Niki Coupe, the council’s early years project officer, says the fall caused by Covid reinforced the need to inject “new life” into the funded entitlement offer. “By June 2021, uptake had fallen to 65 per cent; we realised we needed to do something,” says Coupe.

That summer, a programme of road shows toured the county along with pop-up stay-and-play sessions that were run with health organisations to explain the benefits of the entitlements.

“If an eligible family was not accessing a childcare setting or children’s centre service, then they were invited to these events,” adds Coupe.

A focus group consisting of a range of organisations was established to look at how the funded entitlements operated, while Coupe’s team contacted people who had applied online for the entitlement but not taken up a place.

“Some people were still concerned about Covid safety, some were waiting for a place at a specific setting and others felt their child was too young,” she explains.

To counter this, the council offered parents taster sessions and one-to-one chats with children's centre staff to allay concerns. As a result of this outreach work, an extra 41 places have been taken up by families.

In addition, the council has undertaken increased promotional work via social media including film clips of local parents accessing early years provision.

By the end of the autumn 2021 term, a record 2,001 places had been taken up, 82 per cent of those eligible two-year-olds.


Buckinghamshire Council’s promotion of the two-year-old entitlement was recently recognised at a national awards scheme.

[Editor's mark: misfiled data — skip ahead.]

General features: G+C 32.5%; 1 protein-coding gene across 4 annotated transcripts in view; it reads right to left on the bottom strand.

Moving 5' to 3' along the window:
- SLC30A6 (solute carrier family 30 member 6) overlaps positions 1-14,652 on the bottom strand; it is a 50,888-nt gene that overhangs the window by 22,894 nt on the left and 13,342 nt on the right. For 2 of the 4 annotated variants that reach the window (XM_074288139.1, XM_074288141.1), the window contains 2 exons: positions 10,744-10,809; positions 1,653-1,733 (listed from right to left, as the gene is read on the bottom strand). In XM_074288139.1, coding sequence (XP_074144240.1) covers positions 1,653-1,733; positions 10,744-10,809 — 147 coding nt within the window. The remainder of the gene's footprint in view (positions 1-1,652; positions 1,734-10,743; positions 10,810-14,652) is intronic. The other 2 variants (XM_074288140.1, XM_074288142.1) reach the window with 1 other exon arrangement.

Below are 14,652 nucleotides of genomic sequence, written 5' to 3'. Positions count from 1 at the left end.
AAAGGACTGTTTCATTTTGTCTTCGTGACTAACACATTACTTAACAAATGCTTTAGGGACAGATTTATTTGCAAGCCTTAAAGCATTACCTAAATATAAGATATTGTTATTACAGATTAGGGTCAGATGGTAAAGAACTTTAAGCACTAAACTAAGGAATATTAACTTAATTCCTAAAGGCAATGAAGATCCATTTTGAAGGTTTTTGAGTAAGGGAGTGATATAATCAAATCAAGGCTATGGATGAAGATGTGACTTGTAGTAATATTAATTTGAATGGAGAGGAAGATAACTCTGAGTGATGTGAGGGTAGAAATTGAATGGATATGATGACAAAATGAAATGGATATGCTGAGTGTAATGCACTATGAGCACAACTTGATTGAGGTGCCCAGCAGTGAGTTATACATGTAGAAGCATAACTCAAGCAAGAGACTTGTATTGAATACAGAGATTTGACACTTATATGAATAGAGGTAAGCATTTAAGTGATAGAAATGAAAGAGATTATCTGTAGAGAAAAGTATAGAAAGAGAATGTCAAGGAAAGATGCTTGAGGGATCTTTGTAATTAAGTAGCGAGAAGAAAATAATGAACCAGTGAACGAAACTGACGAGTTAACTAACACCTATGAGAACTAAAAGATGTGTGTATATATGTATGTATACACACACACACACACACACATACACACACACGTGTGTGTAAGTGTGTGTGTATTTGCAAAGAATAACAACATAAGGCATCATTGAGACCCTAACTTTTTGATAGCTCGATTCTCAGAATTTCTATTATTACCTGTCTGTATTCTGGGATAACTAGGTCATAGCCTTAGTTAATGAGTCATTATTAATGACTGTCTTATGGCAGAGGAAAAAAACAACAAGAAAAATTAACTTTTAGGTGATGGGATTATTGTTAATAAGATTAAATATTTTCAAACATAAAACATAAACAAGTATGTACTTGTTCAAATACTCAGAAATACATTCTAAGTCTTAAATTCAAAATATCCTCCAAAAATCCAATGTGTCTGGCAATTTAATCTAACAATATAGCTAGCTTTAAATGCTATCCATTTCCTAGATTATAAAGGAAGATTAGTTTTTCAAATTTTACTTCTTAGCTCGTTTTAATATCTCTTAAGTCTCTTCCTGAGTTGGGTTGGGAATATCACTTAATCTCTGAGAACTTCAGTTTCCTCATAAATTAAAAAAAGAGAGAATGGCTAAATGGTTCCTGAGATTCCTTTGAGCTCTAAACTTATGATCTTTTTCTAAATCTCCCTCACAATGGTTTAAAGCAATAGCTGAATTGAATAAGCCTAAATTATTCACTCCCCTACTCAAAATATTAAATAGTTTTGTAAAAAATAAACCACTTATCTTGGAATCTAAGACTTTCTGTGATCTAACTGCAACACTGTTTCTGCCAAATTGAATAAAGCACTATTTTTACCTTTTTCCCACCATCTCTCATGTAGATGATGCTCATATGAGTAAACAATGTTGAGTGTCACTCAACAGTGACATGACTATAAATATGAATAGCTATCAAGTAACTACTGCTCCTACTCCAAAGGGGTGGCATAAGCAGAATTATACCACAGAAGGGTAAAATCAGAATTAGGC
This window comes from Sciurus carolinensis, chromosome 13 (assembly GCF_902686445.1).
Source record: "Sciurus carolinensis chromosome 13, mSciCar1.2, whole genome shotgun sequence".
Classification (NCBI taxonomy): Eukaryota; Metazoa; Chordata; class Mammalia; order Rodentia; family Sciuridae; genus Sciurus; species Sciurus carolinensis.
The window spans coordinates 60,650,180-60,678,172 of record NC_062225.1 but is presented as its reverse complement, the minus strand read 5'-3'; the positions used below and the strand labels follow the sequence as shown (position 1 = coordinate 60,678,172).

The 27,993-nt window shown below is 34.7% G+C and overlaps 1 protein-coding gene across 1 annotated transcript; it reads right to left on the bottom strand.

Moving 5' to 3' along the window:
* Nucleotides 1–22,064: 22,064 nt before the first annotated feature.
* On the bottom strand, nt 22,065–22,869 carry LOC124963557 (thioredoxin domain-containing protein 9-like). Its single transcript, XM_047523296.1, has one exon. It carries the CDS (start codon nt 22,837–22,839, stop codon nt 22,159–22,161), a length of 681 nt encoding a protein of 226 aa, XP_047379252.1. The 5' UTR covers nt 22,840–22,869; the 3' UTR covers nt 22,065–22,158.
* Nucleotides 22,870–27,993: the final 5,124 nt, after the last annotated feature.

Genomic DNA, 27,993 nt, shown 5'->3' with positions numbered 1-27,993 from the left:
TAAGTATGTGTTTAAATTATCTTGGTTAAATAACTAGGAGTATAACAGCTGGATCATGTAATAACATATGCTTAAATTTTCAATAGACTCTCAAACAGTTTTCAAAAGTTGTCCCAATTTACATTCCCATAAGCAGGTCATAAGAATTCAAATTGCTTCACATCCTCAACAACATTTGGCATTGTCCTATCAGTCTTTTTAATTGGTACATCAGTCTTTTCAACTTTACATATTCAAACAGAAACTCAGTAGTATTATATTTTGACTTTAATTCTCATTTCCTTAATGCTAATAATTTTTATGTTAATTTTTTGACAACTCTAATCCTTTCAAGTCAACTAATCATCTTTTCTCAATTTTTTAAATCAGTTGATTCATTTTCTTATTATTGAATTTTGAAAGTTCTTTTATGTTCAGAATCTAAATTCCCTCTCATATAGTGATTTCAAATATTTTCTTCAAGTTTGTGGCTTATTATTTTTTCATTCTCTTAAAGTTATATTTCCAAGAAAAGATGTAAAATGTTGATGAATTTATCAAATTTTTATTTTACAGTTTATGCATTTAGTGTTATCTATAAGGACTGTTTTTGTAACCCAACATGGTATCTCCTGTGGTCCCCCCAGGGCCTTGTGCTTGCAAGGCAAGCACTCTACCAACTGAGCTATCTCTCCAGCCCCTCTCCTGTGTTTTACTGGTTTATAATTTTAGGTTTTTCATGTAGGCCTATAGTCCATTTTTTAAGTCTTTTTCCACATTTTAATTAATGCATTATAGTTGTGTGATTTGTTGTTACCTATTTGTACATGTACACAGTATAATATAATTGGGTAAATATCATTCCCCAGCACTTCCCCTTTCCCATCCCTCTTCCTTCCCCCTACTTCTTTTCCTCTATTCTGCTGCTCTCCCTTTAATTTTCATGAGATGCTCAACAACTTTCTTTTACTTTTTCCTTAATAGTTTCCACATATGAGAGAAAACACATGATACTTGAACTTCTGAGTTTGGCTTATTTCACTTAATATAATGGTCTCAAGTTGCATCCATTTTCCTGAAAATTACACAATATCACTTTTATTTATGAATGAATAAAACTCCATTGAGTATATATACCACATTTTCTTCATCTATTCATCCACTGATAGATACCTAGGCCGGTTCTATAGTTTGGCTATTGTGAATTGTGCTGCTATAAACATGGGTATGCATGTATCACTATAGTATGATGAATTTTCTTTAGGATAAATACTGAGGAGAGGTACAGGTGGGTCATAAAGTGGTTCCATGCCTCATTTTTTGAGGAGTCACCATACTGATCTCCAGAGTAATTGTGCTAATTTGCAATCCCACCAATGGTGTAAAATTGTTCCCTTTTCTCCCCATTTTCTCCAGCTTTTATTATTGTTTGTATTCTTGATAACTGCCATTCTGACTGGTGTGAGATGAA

The award for the Family Information Service was achieved due to the close collaboration with the council’s early years and childcare two-year-old funding team to develop an effective campaign that uses a range of promotional materials across digital channels.

The campaign included videos exploring what the two-year-old funding is, the benefits of taking up a funded childcare place, and a targeted video which goes out alongside the distribution of leaflets across the county.

In addition, social media posts are regularly published highlighting to parents and carers the advantages their child might gain from taking up a funded place.

These posts are shared widely by childcare providers who accept funded places in Buckinghamshire.

Other measures to engage families include sending postcards – available in seven languages – inviting them to apply via an online checker, by phone with a team member, with a QR code for easy access.

Families who have been approved for funding but are not using it, and those who appear to be paying for childcare when they might be eligible for two-year-old funding, have also been personally contacted to ensure they can access a place.

Virtual skills sessions to services such as early years providers, social care, health and family nurse partnership are also provided to help them promote the funding, identify which families may be eligible and help them apply.

Over the past year, the council has seen a 25 per cent increase in uptake as a result of the measures.